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Opinion

Together for our planet: A reflection on COP26

DIPLOMATIC POUCH - Laure Beaufils - The Philippine Star

As the dust settles in the wake of the UN Climate Change Conference (COP26) that concluded in Glasgow last week, I have been reflecting on what we were collectively able to achieve. COP26 was our moment of reckoning, our moment to get the world on track to address the enormous threat of climate change. 25,000 people from 197 countries, including 120 world leaders, came together in the UK – the biggest conference that the UK has ever hosted: Did we collectively step up? And where should we be turning our attention now?

Having thought carefully about this, I can confidently say that we did make huge progress, and we should not shy away from celebrating this. The “Glasgow Climate Pact” will accelerate the pace of climate action now, and while there is still a huge amount more to do in the coming years, the agreement is a significant step that demonstrates a powerful shift to clean energy, more and better adaptation and sets major precedent.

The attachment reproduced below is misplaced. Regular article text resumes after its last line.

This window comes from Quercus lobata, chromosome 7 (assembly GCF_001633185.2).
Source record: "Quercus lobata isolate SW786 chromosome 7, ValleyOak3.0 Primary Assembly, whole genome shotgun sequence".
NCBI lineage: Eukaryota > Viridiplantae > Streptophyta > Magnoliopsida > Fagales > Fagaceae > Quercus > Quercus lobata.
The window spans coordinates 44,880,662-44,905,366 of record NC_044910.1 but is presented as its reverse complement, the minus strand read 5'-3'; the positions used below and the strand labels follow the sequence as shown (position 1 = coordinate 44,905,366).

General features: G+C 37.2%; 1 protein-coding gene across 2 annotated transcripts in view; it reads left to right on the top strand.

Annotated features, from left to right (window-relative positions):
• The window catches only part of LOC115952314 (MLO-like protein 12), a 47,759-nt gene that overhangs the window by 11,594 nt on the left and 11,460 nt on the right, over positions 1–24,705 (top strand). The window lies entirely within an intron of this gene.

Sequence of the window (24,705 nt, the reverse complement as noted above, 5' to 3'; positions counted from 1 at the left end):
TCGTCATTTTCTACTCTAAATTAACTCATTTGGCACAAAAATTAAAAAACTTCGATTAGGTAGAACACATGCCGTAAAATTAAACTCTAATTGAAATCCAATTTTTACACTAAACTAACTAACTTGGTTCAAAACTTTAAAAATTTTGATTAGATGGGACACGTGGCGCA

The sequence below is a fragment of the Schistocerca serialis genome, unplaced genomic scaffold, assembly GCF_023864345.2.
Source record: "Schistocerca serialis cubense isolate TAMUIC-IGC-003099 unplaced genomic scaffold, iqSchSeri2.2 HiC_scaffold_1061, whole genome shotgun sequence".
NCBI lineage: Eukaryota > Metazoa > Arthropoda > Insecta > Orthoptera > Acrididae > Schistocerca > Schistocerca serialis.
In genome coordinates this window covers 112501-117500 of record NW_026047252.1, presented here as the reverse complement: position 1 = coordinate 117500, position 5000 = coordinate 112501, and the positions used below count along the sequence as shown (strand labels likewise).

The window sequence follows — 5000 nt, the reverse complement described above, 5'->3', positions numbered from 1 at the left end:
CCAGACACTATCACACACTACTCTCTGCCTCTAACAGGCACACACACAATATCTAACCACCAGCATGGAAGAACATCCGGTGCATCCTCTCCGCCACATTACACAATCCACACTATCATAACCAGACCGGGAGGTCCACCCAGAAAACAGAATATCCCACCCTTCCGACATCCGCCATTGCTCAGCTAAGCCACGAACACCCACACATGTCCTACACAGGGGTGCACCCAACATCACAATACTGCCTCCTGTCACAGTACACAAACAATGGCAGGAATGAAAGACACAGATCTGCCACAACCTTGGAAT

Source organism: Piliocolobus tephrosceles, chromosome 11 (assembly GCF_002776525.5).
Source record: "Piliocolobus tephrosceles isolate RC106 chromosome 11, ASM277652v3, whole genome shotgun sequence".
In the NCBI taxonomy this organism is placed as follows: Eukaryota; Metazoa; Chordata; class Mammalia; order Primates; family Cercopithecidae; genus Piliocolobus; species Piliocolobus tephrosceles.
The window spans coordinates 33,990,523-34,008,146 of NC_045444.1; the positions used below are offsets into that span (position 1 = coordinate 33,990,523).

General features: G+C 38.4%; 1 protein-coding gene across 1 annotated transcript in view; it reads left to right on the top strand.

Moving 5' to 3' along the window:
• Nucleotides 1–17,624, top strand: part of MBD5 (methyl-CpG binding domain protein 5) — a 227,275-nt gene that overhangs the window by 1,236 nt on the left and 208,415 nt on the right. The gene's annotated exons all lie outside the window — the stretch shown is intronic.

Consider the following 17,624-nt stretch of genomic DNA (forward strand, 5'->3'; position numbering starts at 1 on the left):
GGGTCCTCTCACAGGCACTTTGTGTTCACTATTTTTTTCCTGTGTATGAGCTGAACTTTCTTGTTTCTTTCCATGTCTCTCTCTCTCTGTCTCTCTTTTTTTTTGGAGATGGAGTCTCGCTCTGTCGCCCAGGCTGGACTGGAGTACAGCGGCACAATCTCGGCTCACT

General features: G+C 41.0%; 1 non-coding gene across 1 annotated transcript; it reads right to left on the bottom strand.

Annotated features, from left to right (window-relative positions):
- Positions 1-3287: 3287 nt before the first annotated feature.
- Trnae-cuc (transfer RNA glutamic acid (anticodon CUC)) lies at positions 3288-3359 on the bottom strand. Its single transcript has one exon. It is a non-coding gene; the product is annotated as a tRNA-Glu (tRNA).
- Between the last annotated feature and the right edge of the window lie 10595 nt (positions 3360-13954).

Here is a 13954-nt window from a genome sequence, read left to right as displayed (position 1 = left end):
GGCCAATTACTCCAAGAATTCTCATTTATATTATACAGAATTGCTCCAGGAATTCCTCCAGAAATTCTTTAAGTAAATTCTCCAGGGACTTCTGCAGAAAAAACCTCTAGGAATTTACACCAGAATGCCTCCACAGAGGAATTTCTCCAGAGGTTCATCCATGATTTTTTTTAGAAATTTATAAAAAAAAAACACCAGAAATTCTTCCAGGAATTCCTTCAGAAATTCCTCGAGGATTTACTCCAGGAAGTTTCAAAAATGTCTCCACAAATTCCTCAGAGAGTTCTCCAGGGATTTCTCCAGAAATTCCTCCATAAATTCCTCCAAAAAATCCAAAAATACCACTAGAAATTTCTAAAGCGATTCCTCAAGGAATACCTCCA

On the side of emissions/ mitigation, it focuses on a “just transition” and commits countries to phase down unabated coal and phase-out inefficient fuel subsidies. It agrees on a common timeframe and methodology for national commitments on emissions reductions. Crucially, it agrees that countries will return next year to revisit their 2030 emissions reductions targets to bring them in line with the 1.5 degrees Celsius target.

And many other agreements were reached, not least a critical one on forests, where more than 130 leaders – representing 90 percent of the world’s forest – made a pledge to halt and reverse forest loss and land degradation by 2030. So the goal of limiting our global warming to 1.5 degrees is still within reach.

I think it’s also really important that nature and locally-led adaptation were at the heart of the COP. Developed countries agreed to at least double support for countries to adapt to the unavoidable impacts of climate change by 2025. Support for action to tackle loss and damage is also a key feature of the Glasgow Climate Pact.